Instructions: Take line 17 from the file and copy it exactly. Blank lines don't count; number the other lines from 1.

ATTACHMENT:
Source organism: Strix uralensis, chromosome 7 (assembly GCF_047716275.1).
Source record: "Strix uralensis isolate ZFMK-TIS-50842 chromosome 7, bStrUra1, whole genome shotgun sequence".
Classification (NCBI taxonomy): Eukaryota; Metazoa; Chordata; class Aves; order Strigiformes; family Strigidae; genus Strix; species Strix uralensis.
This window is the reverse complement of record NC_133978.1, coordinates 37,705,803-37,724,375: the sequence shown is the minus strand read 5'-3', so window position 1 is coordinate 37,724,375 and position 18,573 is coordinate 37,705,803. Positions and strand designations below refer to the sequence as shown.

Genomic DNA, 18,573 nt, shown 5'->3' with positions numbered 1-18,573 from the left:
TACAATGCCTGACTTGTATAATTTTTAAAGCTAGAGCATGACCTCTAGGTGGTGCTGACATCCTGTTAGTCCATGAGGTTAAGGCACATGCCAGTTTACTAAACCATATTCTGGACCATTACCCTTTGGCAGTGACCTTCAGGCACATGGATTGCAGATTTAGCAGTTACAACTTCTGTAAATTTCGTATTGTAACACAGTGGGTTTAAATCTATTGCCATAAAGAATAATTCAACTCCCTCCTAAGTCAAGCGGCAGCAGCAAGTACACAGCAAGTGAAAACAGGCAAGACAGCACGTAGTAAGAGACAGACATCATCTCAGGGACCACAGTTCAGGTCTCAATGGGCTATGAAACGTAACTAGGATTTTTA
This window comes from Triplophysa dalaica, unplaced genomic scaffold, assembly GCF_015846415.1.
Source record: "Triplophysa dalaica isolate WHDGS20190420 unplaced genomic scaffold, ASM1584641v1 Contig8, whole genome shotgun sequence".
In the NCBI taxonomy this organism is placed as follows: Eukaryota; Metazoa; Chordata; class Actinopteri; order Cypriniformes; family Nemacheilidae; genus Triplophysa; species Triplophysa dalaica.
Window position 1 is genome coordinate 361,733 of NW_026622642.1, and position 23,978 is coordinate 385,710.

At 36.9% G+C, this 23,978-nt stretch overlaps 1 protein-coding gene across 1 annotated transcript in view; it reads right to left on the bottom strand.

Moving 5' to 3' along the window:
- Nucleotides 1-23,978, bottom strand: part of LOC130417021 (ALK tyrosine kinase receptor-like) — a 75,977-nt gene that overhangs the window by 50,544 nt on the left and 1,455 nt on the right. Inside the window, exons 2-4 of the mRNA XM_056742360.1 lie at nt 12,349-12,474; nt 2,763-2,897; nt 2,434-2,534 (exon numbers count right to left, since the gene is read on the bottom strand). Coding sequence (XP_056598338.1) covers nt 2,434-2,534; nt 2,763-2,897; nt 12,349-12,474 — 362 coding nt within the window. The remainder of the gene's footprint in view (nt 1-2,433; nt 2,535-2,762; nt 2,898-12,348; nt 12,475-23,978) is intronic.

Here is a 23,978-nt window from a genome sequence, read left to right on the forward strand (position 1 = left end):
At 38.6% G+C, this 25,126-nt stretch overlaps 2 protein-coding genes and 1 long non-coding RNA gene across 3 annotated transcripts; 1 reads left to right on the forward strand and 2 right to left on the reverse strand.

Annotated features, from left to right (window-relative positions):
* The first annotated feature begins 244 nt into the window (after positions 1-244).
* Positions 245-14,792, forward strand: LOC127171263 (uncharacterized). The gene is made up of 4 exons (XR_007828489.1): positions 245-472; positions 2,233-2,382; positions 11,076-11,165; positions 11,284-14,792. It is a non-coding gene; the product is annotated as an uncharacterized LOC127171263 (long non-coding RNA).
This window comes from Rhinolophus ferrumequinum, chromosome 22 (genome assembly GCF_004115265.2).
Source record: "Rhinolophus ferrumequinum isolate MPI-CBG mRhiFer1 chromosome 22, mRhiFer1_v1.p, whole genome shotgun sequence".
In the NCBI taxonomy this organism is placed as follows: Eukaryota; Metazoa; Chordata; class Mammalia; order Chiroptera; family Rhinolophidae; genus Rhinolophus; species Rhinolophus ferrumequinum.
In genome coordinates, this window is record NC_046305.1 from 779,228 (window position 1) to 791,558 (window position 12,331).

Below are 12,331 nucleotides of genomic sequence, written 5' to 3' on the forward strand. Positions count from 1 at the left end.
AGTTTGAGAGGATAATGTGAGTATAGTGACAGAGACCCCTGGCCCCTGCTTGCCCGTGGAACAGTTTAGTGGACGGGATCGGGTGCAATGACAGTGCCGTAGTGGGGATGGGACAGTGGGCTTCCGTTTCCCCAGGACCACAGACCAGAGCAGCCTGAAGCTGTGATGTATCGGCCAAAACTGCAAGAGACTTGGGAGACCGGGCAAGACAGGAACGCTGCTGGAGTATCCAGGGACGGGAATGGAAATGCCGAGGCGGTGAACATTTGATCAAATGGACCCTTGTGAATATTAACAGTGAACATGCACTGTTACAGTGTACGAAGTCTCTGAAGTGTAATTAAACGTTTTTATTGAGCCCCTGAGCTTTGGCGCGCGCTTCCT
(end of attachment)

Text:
* The first annotated feature begins 244 nt into the window (after positions 1-244).